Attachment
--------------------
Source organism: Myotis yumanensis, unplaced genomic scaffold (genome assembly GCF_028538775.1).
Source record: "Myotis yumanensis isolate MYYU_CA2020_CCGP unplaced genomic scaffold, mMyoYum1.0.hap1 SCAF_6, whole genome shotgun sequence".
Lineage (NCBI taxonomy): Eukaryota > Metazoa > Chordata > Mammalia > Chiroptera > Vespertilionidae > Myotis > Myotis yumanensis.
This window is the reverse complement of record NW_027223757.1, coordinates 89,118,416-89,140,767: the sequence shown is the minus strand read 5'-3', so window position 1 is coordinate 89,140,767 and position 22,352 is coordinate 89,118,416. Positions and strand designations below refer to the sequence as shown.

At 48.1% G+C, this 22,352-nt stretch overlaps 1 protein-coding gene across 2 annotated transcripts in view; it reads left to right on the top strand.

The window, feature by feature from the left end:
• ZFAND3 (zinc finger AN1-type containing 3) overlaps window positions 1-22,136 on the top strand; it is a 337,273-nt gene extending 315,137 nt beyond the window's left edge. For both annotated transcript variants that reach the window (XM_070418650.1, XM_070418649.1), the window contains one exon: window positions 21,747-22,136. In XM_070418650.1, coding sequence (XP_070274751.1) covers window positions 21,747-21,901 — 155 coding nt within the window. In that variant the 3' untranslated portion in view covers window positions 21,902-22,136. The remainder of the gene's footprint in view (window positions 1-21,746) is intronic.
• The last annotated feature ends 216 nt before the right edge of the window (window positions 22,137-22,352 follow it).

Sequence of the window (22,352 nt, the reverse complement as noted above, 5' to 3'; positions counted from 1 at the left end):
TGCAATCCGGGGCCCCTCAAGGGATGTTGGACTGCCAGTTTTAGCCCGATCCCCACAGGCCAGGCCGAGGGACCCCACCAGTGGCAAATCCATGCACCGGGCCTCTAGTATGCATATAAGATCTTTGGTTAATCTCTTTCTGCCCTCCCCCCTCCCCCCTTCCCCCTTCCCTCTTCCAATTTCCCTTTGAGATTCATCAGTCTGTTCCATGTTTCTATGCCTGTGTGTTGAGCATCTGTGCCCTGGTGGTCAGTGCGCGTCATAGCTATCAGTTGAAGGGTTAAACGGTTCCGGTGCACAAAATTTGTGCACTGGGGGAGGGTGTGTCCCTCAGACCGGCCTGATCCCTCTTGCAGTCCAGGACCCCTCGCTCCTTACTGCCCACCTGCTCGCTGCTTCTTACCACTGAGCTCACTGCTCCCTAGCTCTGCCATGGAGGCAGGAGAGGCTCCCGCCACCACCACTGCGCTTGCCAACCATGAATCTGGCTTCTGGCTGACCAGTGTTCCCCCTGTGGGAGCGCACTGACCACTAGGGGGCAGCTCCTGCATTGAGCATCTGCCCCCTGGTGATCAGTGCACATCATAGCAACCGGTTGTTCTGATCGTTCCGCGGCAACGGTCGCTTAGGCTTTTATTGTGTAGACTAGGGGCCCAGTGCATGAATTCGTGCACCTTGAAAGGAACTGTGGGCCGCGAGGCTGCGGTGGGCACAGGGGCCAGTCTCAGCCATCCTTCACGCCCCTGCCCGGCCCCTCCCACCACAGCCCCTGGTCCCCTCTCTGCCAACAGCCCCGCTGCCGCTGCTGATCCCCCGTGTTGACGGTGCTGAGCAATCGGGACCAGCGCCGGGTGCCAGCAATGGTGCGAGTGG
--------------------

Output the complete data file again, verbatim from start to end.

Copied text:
Source organism: Myotis yumanensis, unplaced genomic scaffold (genome assembly GCF_028538775.1).
Source record: "Myotis yumanensis isolate MYYU_CA2020_CCGP unplaced genomic scaffold, mMyoYum1.0.hap1 SCAF_6, whole genome shotgun sequence".
Lineage (NCBI taxonomy): Eukaryota > Metazoa > Chordata > Mammalia > Chiroptera > Vespertilionidae > Myotis > Myotis yumanensis.
This window is the reverse complement of record NW_027223757.1, coordinates 89,118,416-89,140,767: the sequence shown is the minus strand read 5'-3', so window position 1 is coordinate 89,140,767 and position 22,352 is coordinate 89,118,416. Positions and strand designations below refer to the sequence as shown.

At 48.1% G+C, this 22,352-nt stretch overlaps 1 protein-coding gene across 2 annotated transcripts in view; it reads left to right on the top strand.

The window, feature by feature from the left end:
• ZFAND3 (zinc finger AN1-type containing 3) overlaps window positions 1-22,136 on the top strand; it is a 337,273-nt gene extending 315,137 nt beyond the window's left edge. For both annotated transcript variants that reach the window (XM_070418650.1, XM_070418649.1), the window contains one exon: window positions 21,747-22,136. In XM_070418650.1, coding sequence (XP_070274751.1) covers window positions 21,747-21,901 — 155 coding nt within the window. In that variant the 3' untranslated portion in view covers window positions 21,902-22,136. The remainder of the gene's footprint in view (window positions 1-21,746) is intronic.
• The last annotated feature ends 216 nt before the right edge of the window (window positions 22,137-22,352 follow it).

Sequence of the window (22,352 nt, the reverse complement as noted above, 5' to 3'; positions counted from 1 at the left end):
TGCAATCCGGGGCCCCTCAAGGGATGTTGGACTGCCAGTTTTAGCCCGATCCCCACAGGCCAGGCCGAGGGACCCCACCAGTGGCAAATCCATGCACCGGGCCTCTAGTATGCATATAAGATCTTTGGTTAATCTCTTTCTGCCCTCCCCCCTCCCCCCTTCCCCCTTCCCTCTTCCAATTTCCCTTTGAGATTCATCAGTCTGTTCCATGTTTCTATGCCTGTGTGTTGAGCATCTGTGCCCTGGTGGTCAGTGCGCGTCATAGCTATCAGTTGAAGGGTTAAACGGTTCCGGTGCACAAAATTTGTGCACTGGGGGAGGGTGTGTCCCTCAGACCGGCCTGATCCCTCTTGCAGTCCAGGACCCCTCGCTCCTTACTGCCCACCTGCTCGCTGCTTCTTACCACTGAGCTCACTGCTCCCTAGCTCTGCCATGGAGGCAGGAGAGGCTCCCGCCACCACCACTGCGCTTGCCAACCATGAATCTGGCTTCTGGCTGACCAGTGTTCCCCCTGTGGGAGCGCACTGACCACTAGGGGGCAGCTCCTGCATTGAGCATCTGCCCCCTGGTGATCAGTGCACATCATAGCAACCGGTTGTTCTGATCGTTCCGCGGCAACGGTCGCTTAGGCTTTTATTGTGTAGACTAGGGGCCCAGTGCATGAATTCGTGCACCTTGAAAGGAACTGTGGGCCGCGAGGCTGCGGTGGGCACAGGGGCCAGTCTCAGCCATCCTTCACGCCCCTGCCCGGCCCCTCCCACCACAGCCCCTGGTCCCCTCTCTGCCAACAGCCCCGCTGCCGCTGCTGATCCCCCGTGTTGACGGTGCTGAGCAATCGGGACCAGCGCCGGGTGCCAGCAATGGTGCGAGTGG